Clackamas County submits $189M courthouse construction plan
A report detailing Clackamas County's unique proposal for continuing development on a new courthouse was submitted this week to the Oregon Judicial Department for final review before it is presented to the Oregon Legislature in January 2022.
OJD and county staff jointly drafted the report at the state's request, intending to clarify a proposed method for operating and maintaining a courthouse intended to serve a county population that has grown over eight times since the current facility was built.
The Board of County Commissioners on May 5 voted 4-1, with Commissioner Paul Savas dissenting, to pursue a Public-Private Partnership (P3) approach in which developers would assume much of the courthouse project's risk and become responsible for the building's design, financing, operation and maintenance through the 30-year life of the contract. The new courthouse would be Oregon's first to utilize this approach, if approved.
Oregon legislators on Jun. 26 tentatively approved $94.5 million in matching funds for the courthouse's design and construction, estimated to cost approximately $189 million, per the report. Of the approved funds, lawmakers committed $1 to keep the project on House Budget 5006 until they are satisfied with project organizers' explanation of the P3 approach.
As previously reported, the current three-story (and full basement) courthouse on Main Street in downtown Oregon City was completed in 1937 and expanded in 1959. Originally designed to serve fewer than 50,000 residents, county officials say the building can "no longer handle" the current population over 420,000.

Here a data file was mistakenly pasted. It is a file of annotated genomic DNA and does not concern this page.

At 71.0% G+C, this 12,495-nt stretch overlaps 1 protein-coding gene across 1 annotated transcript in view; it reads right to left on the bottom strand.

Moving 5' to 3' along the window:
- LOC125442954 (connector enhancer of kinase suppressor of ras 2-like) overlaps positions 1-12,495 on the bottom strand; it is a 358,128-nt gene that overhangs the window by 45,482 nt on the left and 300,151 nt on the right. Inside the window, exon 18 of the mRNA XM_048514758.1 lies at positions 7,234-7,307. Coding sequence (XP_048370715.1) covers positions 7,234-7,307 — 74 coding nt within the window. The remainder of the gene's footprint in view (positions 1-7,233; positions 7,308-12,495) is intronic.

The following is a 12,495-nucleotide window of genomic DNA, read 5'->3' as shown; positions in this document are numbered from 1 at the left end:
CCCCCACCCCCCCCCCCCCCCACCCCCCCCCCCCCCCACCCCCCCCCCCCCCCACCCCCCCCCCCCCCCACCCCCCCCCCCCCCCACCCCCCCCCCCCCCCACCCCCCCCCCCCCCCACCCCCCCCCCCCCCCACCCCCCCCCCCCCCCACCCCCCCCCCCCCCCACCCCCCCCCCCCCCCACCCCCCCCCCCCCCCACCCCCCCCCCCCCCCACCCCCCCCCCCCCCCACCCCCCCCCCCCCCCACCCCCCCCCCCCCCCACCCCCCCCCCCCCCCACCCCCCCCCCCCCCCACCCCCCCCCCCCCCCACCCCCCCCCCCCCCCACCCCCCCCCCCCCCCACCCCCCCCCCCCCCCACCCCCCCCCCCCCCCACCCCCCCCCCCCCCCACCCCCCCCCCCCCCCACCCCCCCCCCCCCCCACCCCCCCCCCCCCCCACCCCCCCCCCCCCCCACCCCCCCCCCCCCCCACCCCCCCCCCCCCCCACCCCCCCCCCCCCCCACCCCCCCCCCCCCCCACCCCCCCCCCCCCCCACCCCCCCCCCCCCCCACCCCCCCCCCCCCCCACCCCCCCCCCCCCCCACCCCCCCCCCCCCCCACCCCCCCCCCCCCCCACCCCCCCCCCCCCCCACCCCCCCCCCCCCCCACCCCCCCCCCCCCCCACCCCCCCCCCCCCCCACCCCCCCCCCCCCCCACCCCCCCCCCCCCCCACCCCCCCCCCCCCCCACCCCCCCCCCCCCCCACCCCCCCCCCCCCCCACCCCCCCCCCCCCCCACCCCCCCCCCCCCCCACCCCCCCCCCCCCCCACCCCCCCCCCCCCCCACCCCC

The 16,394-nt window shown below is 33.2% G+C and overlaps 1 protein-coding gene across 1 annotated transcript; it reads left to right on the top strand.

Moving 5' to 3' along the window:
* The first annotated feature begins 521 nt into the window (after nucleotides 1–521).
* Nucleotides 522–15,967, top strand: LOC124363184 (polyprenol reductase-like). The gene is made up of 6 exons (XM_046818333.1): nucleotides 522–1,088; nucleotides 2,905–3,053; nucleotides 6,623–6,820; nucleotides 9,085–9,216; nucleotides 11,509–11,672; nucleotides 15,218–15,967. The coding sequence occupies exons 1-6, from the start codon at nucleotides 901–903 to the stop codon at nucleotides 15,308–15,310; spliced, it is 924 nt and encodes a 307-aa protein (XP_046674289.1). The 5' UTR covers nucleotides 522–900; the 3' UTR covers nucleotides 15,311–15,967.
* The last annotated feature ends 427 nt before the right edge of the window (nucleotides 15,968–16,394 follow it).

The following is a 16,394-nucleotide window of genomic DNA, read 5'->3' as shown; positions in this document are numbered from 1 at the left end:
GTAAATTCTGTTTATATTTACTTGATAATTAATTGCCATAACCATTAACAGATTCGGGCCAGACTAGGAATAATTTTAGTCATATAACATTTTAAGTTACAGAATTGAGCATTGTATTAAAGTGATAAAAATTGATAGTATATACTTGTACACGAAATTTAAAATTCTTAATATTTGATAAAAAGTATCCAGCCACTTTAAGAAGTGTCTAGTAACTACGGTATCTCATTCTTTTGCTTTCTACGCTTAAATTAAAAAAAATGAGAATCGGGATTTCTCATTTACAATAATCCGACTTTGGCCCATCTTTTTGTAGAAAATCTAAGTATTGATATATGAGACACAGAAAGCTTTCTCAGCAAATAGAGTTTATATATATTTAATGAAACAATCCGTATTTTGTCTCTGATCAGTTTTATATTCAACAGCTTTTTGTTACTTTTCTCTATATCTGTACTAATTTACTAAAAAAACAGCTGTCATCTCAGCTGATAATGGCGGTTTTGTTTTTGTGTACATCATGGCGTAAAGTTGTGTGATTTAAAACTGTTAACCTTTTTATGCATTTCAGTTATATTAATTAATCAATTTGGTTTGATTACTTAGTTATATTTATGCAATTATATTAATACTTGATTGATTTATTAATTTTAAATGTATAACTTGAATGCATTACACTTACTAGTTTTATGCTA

According to Gary Barth, the county's project manager, the new courthouse, at 215,000 square feet, would be approximately two-and-a-half times as large as the current building. The county's new building would include 16 courtrooms, 20 judicial chambers and space for the district attorney's office.
Organizers estimate a $420 million total cost to keep the new courthouse running over the 30-year agreement, yet as the joint report clarifies, a P3 approach does not require the county to begin making payments on the new building until it's completed in 2025, giving time to lay the foundation for how the county would finance those payments moving forward.
Attorneys for the state and county concur that the approach "meets constitutional and statutory requirements" and that the final funding agreement, which is expected to be signed by January 2022, will require the county to own the project and cover its agreed-upon financial contribution.
Barth said staff from the state's Legislative Fiscal Office recently joined the project team and OJD staff for a tour of the current courthouse and reacted positively to the report draft during a group review session.
The report will be finalized by OJD staff and presented to legislators on Jan. 13, 2022, Barth told commissioners on Dec. 7, adding that the team anticipates approval of the remaining funding by March 7, 2022, at the end of next year's shortened Legislative Session.
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